Guardian Jobs; how to leverage trade news and professional networks to bag a promotion

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George Osborne’s Budget has been revealed and with it a vision aimed at boosting British businesses. The premise, according to Osborne, is about support to business growth, large and small; to help with ‘modern infrastructure’.

Whether this Budget speech is something for Britons to have faith in or not, the preoccupation with promoting business, business, business would suggest that inside the work place, various roles should be up for promotion too.
Guardian Jobs demonstrates opportunities for promotion into managerial positions, new jobs and roles creation. Recently organisations and companies from Facebook, to Tesco, MacDonalds, MI6 and the EU have advertised roles, or talked job creation in the thousands. It stands to reason that if individuals are being hired that organisations are expanding which; means that managerial opportunities open up. Even in sectors that are still subject to cuts the skill and requirement for good leadership is greatly in demand.
For both new roles and management opportunities crucial to impressing hiring managers and recruiters is a candidate’s ability to show sector or company insight. One of the advantages of online is that trade information has become much more accessible. Social Media spaces such as Tumblr, Twitter and news curating sites like CurateMe mean that working people everywhere can access industry relevant news very easily. A key place that recruiters will evaluate sector knowledge from is discussions boards, blogs and forums. So for those that are breaking into a new industry, or that are hoping to diversify or take promotion, commenting on trade news is a good way to demonstrate knowledge and that the individual cares about outcomes/shares the same values as the ‘hiring’ organisation or company.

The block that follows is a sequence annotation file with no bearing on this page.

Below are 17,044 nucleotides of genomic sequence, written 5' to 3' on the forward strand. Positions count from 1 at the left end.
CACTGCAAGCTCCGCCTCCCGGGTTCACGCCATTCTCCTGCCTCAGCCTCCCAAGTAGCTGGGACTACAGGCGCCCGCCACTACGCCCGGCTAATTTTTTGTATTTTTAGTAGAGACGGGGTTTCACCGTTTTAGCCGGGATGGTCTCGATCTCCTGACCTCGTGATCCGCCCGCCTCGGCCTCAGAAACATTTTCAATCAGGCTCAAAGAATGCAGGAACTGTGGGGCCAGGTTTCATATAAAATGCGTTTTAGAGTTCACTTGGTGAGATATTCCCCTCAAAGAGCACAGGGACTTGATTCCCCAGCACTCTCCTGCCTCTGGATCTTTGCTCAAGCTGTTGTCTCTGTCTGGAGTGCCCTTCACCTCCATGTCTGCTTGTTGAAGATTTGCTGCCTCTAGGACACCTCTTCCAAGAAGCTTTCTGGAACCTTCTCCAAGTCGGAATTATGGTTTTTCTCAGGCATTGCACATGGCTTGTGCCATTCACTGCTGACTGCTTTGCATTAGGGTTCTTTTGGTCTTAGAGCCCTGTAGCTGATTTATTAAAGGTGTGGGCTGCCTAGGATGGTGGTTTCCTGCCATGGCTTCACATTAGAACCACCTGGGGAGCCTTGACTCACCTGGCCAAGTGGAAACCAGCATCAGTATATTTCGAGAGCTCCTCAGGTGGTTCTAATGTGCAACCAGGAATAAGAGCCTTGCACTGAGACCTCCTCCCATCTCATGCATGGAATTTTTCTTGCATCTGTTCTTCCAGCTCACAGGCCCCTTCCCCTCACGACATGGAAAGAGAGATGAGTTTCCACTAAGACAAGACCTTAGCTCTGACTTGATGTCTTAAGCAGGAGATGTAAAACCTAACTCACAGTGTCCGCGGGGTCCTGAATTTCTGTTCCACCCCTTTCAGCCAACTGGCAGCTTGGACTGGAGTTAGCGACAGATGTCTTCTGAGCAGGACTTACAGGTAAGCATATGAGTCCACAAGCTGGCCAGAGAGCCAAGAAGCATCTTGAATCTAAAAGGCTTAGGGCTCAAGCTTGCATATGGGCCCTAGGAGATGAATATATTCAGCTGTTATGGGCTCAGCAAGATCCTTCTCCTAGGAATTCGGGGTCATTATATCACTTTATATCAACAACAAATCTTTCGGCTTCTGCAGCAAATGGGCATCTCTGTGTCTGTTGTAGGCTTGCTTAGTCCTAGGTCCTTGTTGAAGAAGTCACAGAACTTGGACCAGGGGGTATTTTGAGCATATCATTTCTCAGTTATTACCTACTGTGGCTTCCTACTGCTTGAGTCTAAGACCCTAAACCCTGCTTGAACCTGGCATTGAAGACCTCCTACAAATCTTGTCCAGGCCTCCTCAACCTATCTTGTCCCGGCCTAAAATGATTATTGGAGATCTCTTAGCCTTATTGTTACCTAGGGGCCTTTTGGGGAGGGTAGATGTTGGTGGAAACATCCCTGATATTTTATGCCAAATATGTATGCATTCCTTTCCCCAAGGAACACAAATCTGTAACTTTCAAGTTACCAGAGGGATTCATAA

As well as trade news many professional networks exist where potential managers will get wind of expansion plans or moves within target companies and organisations. It’s much easier to bag a job that never gets advertised that to compete with ‘in some cases’ hundreds of others for a role. Prospective managers should also leverage their professional networks to gain access to white papers, case studies, policy reports and anything that would give them the edge in an interview. This is particularly important for those prospective managers that lack actual experience, and again shows that they are able to leverage other people’s or organisations learnings.
If candidates lack skills or experience in certain areas, Guardain Jobs advises that they look to hobbies and interests to evidence this. For example organising a local run to raise money for a charity or a cause, or baking cakes for the school fair show tenacity, community involvement, organisational skills, budgeting skills, persuasion and influencing skills, and ability to collaborate, all of which make candidates more employable.

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Sophie Relf